The German was left with mixed feelings after watching his side lose to Argentina thanks to an extra-time strike from Angel Di Maria in his final game as a coach
The Swiss held Argentina for 90 minutes, and for much of extra-time, before Angel Di Maria’s late winner finally broke their resistance.
It took a moment's brilliance from Lionel Messi to prise open the Nati defence and, ultimately, settle the contest as he played in Di Maria for the winner, but Hitzfeld insists his side can leave the World Cup with their heads held high despite the Barcelona man's intervention.
"We know Messi, in one second, can decide a match," Hitzfeld told reporters. "He has that quality."
"Pride prevails today," he continued in his post-game press conference. "The team showed a passionate performance and we were tactically very mature.
"We managed to stay calm. We saw everything that can happen in the life of the coach: the shock of the goal against us and our incredible reaction to go for it all. This is something that will make us proud."
Hitzfeld, who revealed at the end of last year that he would be retiring after the World Cup, ends his career with his "head held high" but "with a heart full of emotions".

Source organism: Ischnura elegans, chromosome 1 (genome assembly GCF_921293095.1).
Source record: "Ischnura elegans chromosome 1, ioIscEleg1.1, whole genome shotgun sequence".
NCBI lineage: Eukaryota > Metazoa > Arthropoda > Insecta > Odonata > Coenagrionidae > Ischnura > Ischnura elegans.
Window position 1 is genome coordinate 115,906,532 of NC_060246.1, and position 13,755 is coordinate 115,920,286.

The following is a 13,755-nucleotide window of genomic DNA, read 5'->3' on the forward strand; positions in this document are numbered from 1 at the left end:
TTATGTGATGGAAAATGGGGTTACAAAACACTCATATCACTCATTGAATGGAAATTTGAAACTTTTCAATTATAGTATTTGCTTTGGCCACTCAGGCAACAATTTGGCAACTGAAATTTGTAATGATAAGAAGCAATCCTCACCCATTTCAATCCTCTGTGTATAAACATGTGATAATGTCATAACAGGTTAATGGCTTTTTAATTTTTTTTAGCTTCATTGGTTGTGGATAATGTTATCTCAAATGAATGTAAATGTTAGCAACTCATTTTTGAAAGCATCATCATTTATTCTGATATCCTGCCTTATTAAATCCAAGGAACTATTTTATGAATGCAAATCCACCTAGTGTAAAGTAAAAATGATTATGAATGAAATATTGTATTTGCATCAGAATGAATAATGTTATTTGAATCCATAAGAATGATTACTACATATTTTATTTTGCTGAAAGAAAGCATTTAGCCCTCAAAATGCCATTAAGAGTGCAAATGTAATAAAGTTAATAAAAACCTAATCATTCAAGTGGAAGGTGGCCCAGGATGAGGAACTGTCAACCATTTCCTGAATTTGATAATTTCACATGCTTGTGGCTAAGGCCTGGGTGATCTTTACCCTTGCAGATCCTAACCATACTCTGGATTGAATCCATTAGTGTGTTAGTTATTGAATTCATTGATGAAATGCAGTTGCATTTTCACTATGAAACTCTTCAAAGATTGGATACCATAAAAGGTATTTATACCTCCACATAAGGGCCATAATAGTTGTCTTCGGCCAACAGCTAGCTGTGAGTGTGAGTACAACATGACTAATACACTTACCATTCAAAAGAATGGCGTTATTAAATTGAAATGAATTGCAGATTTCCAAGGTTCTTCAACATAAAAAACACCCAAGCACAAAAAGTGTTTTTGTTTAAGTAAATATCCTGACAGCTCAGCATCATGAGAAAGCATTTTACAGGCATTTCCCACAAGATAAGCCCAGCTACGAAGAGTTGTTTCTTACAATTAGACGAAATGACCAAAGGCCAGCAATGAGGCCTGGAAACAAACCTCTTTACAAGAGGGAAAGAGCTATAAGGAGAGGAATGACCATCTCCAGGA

The veteran coach endured the death of his brother, 82-year-old Winfried, on the eve of the last-16 match, a contest that Hitzfeld had described as "the highlight" of his illustrious career.
Since hanging up his boots in 1983, the former West German international has taken charge of clubs in Switzerland as well as Borussia Dormund and Bayern Munich in the Bundesliga.
He won seven German titles over 13 years, as well as the Champions League with both clubs, in 1997 with Dortmund and in 2001 with Bayern. He took the Switzerland national team hotseat in 2008 and guided the team to the 2010 World Cup two years later.
Former Lazio boss Vladimir Petkovic will now take charge of the team as they now turn their attentions towards the qualification campaig for Euro 2016.